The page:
Competes with: Audi A8 TDI, BMW 7 Series ActiveHybrid, Lexus LS 600h
Looks like: An S-Class with enough rear signage for Mercedes’ lettering supplier to hire an extra shift
Drivetrain: 436-hp (combined), turbocharged 3.0-liter V-6 and electric motor with seven-speed automatic transmission; rear-wheel drive
Hits dealerships: Spring 2015, California only
Witness the reprisal of Mercedes-Benz’s S-Class hybrid, this time in the form of a plug-in S550. The S550 Plug-in Hybrid teams a turbocharged V-6 with an electric motor that runs off a battery you can plug in to recharge. Whereas its predecessor, the 2010-2013 S400 Hybrid, was a plug-free “mild” hybrid that couldn’t actually travel on electric power alone, Mercedes says its successor can do that for up to 20 miles.
Related: More Hybrids/Alternative Fuels News
Typical of Mercedes’ flagship sedan, the S550 plug-in electric vehicle boasts a kitchen sink’s worth of other features. Among them are haptic gas-pedal feedback and drivetrain logic that purportedly adapts its efficiency strategy to the road and traffic around you.
The car goes on sale in California in spring 2015. Pricing and EPA mileage is still pending, but Mercedes spokesman Chris Bokich told us to expect pricing “around the same ballpark” as the conventional S550, which starts at $95,325.
Styling is similar to the S-Class, but the S550 PHEV weighs about 460 pounds more than its conventional S550 sibling. Some 250 pounds of that comes from the 8.7-kilowatt-hour lithium-ion battery — about twice the capacity of the lithium-ion battery in a Toyota Prius Plug-in Hybrid — which reduces trunk room to an estimated 12.2 cubic feet. That’s about 25 percent less than the trunk in the conventional S-Class.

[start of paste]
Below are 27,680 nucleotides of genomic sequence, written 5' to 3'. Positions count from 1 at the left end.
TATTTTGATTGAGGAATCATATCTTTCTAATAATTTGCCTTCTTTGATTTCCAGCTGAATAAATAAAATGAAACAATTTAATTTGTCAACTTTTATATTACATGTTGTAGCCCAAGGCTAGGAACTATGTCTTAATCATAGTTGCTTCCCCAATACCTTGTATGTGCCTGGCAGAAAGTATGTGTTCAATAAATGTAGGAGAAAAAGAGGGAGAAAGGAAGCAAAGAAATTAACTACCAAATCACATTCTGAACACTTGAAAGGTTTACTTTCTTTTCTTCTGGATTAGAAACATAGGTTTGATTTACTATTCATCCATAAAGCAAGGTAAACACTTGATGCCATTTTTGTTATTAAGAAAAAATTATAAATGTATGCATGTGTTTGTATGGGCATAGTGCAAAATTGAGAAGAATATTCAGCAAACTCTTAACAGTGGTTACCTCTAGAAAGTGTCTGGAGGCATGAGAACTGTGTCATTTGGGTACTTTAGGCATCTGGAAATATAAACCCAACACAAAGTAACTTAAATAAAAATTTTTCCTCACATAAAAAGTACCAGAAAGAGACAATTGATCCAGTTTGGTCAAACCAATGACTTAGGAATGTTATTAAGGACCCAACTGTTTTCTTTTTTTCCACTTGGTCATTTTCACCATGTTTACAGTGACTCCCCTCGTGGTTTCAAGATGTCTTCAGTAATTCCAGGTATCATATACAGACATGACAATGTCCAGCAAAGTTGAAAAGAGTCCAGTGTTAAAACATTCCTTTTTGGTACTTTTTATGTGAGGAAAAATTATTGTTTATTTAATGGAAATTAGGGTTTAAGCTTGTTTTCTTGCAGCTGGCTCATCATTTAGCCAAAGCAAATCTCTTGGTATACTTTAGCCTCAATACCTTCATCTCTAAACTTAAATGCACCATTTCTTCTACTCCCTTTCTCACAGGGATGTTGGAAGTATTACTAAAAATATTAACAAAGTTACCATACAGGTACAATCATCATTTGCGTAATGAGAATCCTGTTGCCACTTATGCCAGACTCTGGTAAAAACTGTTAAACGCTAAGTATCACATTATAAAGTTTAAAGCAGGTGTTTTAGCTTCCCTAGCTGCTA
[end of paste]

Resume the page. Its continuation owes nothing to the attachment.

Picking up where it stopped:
No doubt a few extra ounces come from the S550’s PHEV’s insignia, too. In Mercedes’ familiar all-caps typeface, “PLUG IN HYBRID” runs from the taillight nearly all the way to the license plate — a display that’s about as subtle as a billboard.
Eighteen-inch alloy wheels and an adaptive air suspension are standard.
Like many electric vehicles, the S550 PHEV allows drivers to preprogram departure times so the cabin is preconditioned — including heating elements in the seats, steering wheel and armrests, or seat coolers if it’s a hot day — by the time you show up. Leather upholstery and memory power seats are standard.
Under the Hood
The S550 PHEV combines a twin-turbo V-6 with a 114-horsepower (85 kilowatts) electric motor for a combined 436 hp and 479 pounds-feet of torque. Via a charging port behind the right side of the rear bumper, you can charge the car’s lithium-ion battery for up to 20 miles of all-electric range, depending on conditions. Mercedes says a full recharge from a battery that’s 80 percent depleted takes two to four hours, depending on the sort of outlet you plug into.
Mercedes says the system’s total power launches the 5,093-pound S550 PHEV to 60 mph in only about 5 seconds — just 0.2 second short of the turbo V-8 S550 and well ahead of the old S400’s manufacturer-estimated 7.2 seconds.
EPA gas mileage is still pending, as is federal certification of the EV range. But Mercedes claims the S550 PHEV cuts carbon-dioxide emissions — which are directly related to gas mileage — by 43 percent versus the fully gasoline S550 on European driving cycles. Still, that counts a lot of variables like regular charging through Europe’s electricity grid. It’s hard to say once you’re past EV range how the U.S. S550 PHEV will compare to the fully gasoline S550’s 17/26/20 mpg (city/highway/combined), but it will have to beat those figures significantly to match the BMW ActiveHybrid 7 Series (25 mpg combined) or diesel Audi A8 L TDI (28 mpg combined).
The S550 PHEV’s drivetrain works through a seven-speed automatic transmission, and it can adjust the mix of electric and engine power based on route and traffic conditions. You can override those adjustments via four operating modes and three transmission modes. Like any hybrid, the S550 PHEV also uses deceleration to recharge the battery, but it also features gas-pedal pulsations that signal things like the threshold where the car switches from EV to engine power and the best time to ease off the gas for coast-down battery charging.
Standard safety features includes a drowsy-driving alert as well as forward collision warning with automatic braking.